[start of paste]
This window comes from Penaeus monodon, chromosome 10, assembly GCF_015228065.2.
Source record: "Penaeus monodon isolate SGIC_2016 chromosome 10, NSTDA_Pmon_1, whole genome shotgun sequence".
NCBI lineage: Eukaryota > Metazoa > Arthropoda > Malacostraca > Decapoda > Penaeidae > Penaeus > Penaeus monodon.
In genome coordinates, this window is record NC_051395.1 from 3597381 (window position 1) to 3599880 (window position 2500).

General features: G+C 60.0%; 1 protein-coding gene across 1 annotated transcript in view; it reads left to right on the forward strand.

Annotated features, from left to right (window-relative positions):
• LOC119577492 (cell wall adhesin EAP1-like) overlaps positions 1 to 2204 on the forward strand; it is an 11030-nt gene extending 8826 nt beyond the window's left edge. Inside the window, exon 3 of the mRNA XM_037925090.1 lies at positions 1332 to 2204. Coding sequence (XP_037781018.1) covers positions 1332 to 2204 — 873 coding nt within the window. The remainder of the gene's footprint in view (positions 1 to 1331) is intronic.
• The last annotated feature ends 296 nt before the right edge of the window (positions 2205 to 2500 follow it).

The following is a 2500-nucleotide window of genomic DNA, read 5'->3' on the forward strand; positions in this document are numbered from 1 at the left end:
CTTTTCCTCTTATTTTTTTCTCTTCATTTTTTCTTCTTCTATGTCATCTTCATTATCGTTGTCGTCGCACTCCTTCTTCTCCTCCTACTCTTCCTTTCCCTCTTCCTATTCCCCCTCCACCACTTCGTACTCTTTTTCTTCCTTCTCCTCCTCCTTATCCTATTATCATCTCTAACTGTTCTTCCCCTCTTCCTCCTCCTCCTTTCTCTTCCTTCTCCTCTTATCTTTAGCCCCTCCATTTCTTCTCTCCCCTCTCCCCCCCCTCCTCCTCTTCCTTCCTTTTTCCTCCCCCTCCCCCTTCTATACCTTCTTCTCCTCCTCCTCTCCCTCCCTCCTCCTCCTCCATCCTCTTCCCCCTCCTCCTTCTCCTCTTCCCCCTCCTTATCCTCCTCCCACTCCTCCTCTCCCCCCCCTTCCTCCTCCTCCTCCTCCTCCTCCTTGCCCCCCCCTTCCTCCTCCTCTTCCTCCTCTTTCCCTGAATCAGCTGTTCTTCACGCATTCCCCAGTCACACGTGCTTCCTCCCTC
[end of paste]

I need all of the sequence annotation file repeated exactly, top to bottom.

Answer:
This window comes from Penaeus monodon, chromosome 10, assembly GCF_015228065.2.
Source record: "Penaeus monodon isolate SGIC_2016 chromosome 10, NSTDA_Pmon_1, whole genome shotgun sequence".
NCBI lineage: Eukaryota > Metazoa > Arthropoda > Malacostraca > Decapoda > Penaeidae > Penaeus > Penaeus monodon.
In genome coordinates, this window is record NC_051395.1 from 3597381 (window position 1) to 3599880 (window position 2500).

General features: G+C 60.0%; 1 protein-coding gene across 1 annotated transcript in view; it reads left to right on the forward strand.

Annotated features, from left to right (window-relative positions):
• LOC119577492 (cell wall adhesin EAP1-like) overlaps positions 1 to 2204 on the forward strand; it is an 11030-nt gene extending 8826 nt beyond the window's left edge. Inside the window, exon 3 of the mRNA XM_037925090.1 lies at positions 1332 to 2204. Coding sequence (XP_037781018.1) covers positions 1332 to 2204 — 873 coding nt within the window. The remainder of the gene's footprint in view (positions 1 to 1331) is intronic.
• The last annotated feature ends 296 nt before the right edge of the window (positions 2205 to 2500 follow it).

The following is a 2500-nucleotide window of genomic DNA, read 5'->3' on the forward strand; positions in this document are numbered from 1 at the left end:
CTTTTCCTCTTATTTTTTTCTCTTCATTTTTTCTTCTTCTATGTCATCTTCATTATCGTTGTCGTCGCACTCCTTCTTCTCCTCCTACTCTTCCTTTCCCTCTTCCTATTCCCCCTCCACCACTTCGTACTCTTTTTCTTCCTTCTCCTCCTCCTTATCCTATTATCATCTCTAACTGTTCTTCCCCTCTTCCTCCTCCTCCTTTCTCTTCCTTCTCCTCTTATCTTTAGCCCCTCCATTTCTTCTCTCCCCTCTCCCCCCCCTCCTCCTCTTCCTTCCTTTTTCCTCCCCCTCCCCCTTCTATACCTTCTTCTCCTCCTCCTCTCCCTCCCTCCTCCTCCTCCATCCTCTTCCCCCTCCTCCTTCTCCTCTTCCCCCTCCTTATCCTCCTCCCACTCCTCCTCTCCCCCCCCTTCCTCCTCCTCCTCCTCCTCCTCCTTGCCCCCCCCTTCCTCCTCCTCTTCCTCCTCTTTCCCTGAATCAGCTGTTCTTCACGCATTCCCCAGTCACACGTGCTTCCTCCCTC